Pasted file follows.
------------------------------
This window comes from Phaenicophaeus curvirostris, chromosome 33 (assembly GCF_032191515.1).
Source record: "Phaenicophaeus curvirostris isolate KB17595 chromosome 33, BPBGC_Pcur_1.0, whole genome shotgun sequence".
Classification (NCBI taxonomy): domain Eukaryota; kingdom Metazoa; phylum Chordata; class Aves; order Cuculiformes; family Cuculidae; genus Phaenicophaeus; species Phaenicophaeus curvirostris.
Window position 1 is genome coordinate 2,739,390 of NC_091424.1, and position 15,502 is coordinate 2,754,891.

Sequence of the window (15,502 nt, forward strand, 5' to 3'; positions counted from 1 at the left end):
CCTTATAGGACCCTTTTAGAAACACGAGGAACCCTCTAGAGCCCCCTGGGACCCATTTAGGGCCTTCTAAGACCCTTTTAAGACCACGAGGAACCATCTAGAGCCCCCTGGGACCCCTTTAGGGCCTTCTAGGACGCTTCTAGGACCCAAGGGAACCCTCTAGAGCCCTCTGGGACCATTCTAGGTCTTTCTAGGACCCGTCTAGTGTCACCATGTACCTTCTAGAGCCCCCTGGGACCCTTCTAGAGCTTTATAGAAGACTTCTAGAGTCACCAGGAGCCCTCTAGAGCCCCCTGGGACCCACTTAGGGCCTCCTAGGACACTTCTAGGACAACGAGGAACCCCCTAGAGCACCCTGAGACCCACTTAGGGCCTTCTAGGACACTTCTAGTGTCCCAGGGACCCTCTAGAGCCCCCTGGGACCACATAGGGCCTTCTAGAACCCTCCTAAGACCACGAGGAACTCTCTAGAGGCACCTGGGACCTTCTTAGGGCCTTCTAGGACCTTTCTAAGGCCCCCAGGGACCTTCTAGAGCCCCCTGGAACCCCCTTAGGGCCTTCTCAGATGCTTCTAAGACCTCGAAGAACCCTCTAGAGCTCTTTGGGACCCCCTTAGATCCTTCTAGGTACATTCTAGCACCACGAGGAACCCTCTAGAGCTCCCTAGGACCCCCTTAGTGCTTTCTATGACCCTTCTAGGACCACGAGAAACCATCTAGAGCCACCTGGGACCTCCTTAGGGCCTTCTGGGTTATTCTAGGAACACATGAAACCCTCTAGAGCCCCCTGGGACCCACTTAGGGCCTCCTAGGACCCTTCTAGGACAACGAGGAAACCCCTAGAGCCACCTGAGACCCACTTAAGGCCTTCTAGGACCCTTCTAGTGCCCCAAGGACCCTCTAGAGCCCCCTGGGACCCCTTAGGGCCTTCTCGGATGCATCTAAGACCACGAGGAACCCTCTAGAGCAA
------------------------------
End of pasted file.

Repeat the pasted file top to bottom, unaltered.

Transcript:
This window comes from Phaenicophaeus curvirostris, chromosome 33 (assembly GCF_032191515.1).
Source record: "Phaenicophaeus curvirostris isolate KB17595 chromosome 33, BPBGC_Pcur_1.0, whole genome shotgun sequence".
Classification (NCBI taxonomy): domain Eukaryota; kingdom Metazoa; phylum Chordata; class Aves; order Cuculiformes; family Cuculidae; genus Phaenicophaeus; species Phaenicophaeus curvirostris.
Window position 1 is genome coordinate 2,739,390 of NC_091424.1, and position 15,502 is coordinate 2,754,891.

Sequence of the window (15,502 nt, forward strand, 5' to 3'; positions counted from 1 at the left end):
CCTTATAGGACCCTTTTAGAAACACGAGGAACCCTCTAGAGCCCCCTGGGACCCATTTAGGGCCTTCTAAGACCCTTTTAAGACCACGAGGAACCATCTAGAGCCCCCTGGGACCCCTTTAGGGCCTTCTAGGACGCTTCTAGGACCCAAGGGAACCCTCTAGAGCCCTCTGGGACCATTCTAGGTCTTTCTAGGACCCGTCTAGTGTCACCATGTACCTTCTAGAGCCCCCTGGGACCCTTCTAGAGCTTTATAGAAGACTTCTAGAGTCACCAGGAGCCCTCTAGAGCCCCCTGGGACCCACTTAGGGCCTCCTAGGACACTTCTAGGACAACGAGGAACCCCCTAGAGCACCCTGAGACCCACTTAGGGCCTTCTAGGACACTTCTAGTGTCCCAGGGACCCTCTAGAGCCCCCTGGGACCACATAGGGCCTTCTAGAACCCTCCTAAGACCACGAGGAACTCTCTAGAGGCACCTGGGACCTTCTTAGGGCCTTCTAGGACCTTTCTAAGGCCCCCAGGGACCTTCTAGAGCCCCCTGGAACCCCCTTAGGGCCTTCTCAGATGCTTCTAAGACCTCGAAGAACCCTCTAGAGCTCTTTGGGACCCCCTTAGATCCTTCTAGGTACATTCTAGCACCACGAGGAACCCTCTAGAGCTCCCTAGGACCCCCTTAGTGCTTTCTATGACCCTTCTAGGACCACGAGAAACCATCTAGAGCCACCTGGGACCTCCTTAGGGCCTTCTGGGTTATTCTAGGAACACATGAAACCCTCTAGAGCCCCCTGGGACCCACTTAGGGCCTCCTAGGACCCTTCTAGGACAACGAGGAAACCCCTAGAGCCACCTGAGACCCACTTAAGGCCTTCTAGGACCCTTCTAGTGCCCCAAGGACCCTCTAGAGCCCCCTGGGACCCCTTAGGGCCTTCTCGGATGCATCTAAGACCACGAGGAACCCTCTAGAGCAA